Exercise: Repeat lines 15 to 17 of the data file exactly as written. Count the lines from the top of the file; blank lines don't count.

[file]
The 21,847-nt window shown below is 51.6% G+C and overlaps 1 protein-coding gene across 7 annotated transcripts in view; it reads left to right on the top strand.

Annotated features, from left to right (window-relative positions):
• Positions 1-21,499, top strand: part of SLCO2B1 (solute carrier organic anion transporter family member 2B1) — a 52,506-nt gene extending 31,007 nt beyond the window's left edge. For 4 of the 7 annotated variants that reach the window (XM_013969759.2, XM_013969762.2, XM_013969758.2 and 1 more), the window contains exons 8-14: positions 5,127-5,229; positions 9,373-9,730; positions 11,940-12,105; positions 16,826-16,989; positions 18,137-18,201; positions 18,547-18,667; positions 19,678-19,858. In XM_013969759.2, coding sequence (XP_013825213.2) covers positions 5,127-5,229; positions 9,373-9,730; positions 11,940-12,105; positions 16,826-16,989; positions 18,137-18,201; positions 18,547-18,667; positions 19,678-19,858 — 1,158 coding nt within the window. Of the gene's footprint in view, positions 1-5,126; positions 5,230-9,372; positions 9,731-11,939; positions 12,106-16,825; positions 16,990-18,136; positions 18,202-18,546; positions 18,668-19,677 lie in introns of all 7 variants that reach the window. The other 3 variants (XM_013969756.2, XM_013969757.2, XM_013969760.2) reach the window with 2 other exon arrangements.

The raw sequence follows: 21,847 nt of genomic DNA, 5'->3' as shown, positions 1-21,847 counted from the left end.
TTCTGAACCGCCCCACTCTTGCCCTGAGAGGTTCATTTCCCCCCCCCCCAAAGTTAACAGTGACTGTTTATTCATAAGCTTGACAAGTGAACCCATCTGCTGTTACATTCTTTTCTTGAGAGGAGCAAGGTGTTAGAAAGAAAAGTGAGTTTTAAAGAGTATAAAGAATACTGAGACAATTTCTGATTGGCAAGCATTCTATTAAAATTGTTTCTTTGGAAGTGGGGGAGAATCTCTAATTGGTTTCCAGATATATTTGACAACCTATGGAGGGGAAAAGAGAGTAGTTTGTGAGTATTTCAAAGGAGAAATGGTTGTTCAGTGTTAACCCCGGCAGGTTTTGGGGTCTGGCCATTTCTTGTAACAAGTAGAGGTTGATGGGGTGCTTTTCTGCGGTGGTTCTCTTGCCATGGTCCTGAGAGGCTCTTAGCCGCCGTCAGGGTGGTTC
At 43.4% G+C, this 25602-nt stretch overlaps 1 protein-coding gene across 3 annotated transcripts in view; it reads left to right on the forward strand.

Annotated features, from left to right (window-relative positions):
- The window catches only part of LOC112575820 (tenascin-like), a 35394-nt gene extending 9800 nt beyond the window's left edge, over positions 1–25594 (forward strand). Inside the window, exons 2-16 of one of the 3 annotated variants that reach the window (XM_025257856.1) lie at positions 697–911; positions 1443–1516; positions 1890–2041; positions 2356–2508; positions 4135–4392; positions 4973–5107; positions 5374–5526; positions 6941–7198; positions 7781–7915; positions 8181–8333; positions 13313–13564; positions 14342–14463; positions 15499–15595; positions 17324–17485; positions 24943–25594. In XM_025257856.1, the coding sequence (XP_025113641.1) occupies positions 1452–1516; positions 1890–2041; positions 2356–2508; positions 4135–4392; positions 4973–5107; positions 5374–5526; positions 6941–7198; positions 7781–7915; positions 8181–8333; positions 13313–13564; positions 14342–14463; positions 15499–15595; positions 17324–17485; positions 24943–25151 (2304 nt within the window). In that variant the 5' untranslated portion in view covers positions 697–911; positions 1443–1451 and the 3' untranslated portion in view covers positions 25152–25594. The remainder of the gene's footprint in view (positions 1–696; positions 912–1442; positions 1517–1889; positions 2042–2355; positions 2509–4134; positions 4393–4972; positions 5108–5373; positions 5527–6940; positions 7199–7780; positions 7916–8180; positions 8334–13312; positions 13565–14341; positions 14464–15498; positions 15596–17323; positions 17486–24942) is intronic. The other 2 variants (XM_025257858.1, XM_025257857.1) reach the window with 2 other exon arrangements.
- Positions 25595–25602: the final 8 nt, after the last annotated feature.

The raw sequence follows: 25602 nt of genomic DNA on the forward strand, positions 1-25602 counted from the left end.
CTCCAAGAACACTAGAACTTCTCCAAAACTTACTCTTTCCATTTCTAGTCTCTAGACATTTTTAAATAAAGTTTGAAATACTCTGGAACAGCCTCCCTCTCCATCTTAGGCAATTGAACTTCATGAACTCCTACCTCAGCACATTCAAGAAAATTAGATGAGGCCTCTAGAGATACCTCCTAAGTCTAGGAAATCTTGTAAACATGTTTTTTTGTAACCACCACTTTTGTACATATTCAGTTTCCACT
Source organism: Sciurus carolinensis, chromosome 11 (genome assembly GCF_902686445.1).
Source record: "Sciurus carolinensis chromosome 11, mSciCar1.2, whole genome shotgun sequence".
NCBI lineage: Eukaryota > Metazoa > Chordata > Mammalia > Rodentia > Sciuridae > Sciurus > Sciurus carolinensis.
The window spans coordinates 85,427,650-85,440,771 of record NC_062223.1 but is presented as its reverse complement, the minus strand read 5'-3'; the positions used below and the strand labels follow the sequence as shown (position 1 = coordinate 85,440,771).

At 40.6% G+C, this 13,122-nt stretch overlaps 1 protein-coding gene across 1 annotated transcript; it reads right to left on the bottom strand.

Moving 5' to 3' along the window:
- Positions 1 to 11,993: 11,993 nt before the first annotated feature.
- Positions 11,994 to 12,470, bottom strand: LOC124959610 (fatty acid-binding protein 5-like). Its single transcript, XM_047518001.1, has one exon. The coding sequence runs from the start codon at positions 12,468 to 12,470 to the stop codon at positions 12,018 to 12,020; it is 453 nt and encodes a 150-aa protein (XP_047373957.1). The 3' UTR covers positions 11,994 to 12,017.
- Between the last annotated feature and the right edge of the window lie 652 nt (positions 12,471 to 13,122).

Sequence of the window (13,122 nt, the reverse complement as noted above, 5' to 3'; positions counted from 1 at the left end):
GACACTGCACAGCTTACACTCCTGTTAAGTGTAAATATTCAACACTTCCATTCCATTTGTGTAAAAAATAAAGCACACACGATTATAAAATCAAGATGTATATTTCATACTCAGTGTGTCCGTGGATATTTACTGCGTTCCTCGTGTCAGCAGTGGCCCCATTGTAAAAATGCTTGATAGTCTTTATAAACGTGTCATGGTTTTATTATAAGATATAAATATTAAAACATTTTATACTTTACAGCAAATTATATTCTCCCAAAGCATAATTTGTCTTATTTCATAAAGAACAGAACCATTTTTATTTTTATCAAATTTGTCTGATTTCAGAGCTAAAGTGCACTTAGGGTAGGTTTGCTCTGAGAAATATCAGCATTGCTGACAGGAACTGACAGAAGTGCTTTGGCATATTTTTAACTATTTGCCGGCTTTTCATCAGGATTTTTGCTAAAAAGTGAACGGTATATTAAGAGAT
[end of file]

The window spans coordinates 85,427,650-85,440,771 of record NC_062223.1 but is presented as its reverse complement, the minus strand read 5'-3'; the positions used below and the strand labels follow the sequence as shown (position 1 = coordinate 85,440,771).

At 40.6% G+C, this 13,122-nt stretch overlaps 1 protein-coding gene across 1 annotated transcript; it reads right to left on the bottom strand.

Moving 5' to 3' along the window: